Porter County Salvation Army needs help filling food pantry

2014-06-18T18:06:00Z 2014-06-19T06:15:07Z Porter County Salvation Army needs help filling food pantryJoyce Russell joyce.russell@nwi.com, (219) 762-1397, ext. 2222 nwitimes.com

SOUTH HAVEN | The pantry shelves at the Porter County Salvation Army headquarters aren't quite bare, but they are getting there.

Major Jon Welch said more and more people are coming to the headquarters at 799 Capitol Road looking for assistance.

Most of the people are working, but either at minimum-wage jobs or have part-time work. For them, their earnings don't quite meet the bills and they are turning to the Salvation Army for food to supplement their budgets.

Others are making decent wages, but they've been hit by a crisis, either a medical emergency or something similar, and are needing help.

"It is pretty tough right now. We're trying to figure out adjustments," Welch said.

They have a list of food items they distribute to each person once a month. Sometimes, they can't fulfill that list of staples, Welch said.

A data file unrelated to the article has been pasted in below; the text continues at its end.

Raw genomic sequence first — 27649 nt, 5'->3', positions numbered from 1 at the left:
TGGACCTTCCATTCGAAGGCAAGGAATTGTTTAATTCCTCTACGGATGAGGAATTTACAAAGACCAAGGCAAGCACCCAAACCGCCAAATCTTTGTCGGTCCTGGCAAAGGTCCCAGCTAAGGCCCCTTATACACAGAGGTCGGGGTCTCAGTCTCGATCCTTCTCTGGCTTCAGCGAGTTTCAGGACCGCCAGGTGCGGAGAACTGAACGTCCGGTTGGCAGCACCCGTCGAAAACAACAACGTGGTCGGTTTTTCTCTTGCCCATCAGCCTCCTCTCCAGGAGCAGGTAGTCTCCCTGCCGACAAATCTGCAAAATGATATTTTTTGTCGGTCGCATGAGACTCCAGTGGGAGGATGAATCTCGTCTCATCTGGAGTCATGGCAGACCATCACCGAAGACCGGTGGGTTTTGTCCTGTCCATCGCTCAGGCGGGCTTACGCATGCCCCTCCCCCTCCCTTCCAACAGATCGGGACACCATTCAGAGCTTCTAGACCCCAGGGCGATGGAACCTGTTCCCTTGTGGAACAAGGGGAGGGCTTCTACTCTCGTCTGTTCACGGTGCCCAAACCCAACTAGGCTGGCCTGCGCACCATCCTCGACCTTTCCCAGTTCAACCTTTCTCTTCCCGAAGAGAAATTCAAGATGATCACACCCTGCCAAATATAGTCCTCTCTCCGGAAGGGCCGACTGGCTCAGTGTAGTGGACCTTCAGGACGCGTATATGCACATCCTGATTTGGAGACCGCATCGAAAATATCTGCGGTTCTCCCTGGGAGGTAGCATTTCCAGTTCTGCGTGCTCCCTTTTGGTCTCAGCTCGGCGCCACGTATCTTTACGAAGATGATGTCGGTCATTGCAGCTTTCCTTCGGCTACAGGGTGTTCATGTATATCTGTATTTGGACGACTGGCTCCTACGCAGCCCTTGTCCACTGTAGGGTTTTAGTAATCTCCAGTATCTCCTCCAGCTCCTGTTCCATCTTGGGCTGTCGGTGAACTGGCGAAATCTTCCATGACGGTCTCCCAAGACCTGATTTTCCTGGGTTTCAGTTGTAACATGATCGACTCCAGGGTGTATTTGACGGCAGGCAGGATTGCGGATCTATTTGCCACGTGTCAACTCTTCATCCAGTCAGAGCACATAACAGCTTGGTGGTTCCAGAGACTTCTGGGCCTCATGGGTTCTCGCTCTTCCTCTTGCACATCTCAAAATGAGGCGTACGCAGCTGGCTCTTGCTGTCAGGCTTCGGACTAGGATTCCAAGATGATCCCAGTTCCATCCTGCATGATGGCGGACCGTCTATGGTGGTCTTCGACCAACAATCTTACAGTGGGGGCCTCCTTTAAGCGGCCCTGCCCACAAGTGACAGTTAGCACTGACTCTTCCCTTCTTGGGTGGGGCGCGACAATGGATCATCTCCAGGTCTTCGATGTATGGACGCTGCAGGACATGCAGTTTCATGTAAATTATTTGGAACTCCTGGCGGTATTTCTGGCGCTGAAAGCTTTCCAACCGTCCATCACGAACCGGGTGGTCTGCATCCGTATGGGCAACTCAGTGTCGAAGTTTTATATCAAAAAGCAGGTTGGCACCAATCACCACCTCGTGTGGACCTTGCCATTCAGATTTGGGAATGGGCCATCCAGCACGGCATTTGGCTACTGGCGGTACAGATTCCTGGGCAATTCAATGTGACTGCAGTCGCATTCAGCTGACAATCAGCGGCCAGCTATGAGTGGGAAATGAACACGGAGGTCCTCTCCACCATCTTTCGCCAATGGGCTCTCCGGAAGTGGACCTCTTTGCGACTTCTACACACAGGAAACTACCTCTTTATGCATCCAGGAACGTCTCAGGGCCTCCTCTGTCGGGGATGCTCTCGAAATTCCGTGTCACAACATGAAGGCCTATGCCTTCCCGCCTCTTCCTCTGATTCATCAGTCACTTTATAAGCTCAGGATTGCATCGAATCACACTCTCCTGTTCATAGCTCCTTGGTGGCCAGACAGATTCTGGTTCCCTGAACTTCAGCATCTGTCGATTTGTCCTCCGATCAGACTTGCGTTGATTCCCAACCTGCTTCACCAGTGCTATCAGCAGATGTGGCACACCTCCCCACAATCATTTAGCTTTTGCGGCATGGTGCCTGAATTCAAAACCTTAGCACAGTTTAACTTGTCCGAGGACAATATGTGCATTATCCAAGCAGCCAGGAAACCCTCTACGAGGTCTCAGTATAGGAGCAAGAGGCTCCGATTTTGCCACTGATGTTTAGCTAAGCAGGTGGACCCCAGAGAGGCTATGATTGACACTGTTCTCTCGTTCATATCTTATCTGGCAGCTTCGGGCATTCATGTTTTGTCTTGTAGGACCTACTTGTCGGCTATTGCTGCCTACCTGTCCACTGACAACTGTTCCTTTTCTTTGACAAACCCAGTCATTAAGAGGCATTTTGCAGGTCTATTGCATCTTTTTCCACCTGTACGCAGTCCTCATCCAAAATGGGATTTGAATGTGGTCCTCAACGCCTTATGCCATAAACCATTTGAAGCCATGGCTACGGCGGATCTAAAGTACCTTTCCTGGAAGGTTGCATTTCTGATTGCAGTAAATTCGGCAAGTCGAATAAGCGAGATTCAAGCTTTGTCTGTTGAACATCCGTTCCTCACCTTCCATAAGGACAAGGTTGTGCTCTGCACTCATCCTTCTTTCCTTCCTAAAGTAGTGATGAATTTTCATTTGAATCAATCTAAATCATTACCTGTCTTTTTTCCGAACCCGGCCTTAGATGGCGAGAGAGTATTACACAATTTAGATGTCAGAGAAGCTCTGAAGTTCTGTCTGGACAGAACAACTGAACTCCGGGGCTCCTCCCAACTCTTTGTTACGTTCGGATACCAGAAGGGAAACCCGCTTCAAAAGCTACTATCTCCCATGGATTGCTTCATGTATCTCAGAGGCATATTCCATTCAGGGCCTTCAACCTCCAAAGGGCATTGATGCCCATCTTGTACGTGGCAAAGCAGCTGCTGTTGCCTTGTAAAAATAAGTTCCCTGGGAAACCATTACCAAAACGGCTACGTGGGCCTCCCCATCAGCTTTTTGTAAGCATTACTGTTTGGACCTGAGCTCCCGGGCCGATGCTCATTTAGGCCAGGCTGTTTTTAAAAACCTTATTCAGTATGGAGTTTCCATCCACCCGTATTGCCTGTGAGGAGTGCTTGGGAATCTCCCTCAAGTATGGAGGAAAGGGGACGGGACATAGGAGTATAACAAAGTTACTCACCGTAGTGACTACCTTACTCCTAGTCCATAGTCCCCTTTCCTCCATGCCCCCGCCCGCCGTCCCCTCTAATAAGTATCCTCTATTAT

Welch said the Salvation Army has depleted the money raised during the holiday campaigns and is dipping into reserves to keep the pantry full. Over the past five years, the church has spent about $100,000 in their reserves to help people.

Last year, 4,758 people came in for help during June, July and August. Welch expects that number to climb this summer.

"Yesterday alone we had over 20 people," Welch said Wednesday.

In addition to the increase in the number of people seeking help, rising food costs also are having an effect on the Salvation Army's pantry. The Salvation Army purchases food for the pantry from local grocers, usually at a discount.

The agency also continues to help people with other needs from housing costs to utilities and medical needs, Welch said. Those programs are not in jeopardy at this point.

The agency isn't considering cuts in programming, he said. Instead, it is reaching out to increase donations and is launching a campaign to help stock its pantry for the summer and beyond.

People seeking assistance must fill out an application outlining family finances, he said, but they aren't turned away.

"Whoever comes in for food, we help them," Welch said.

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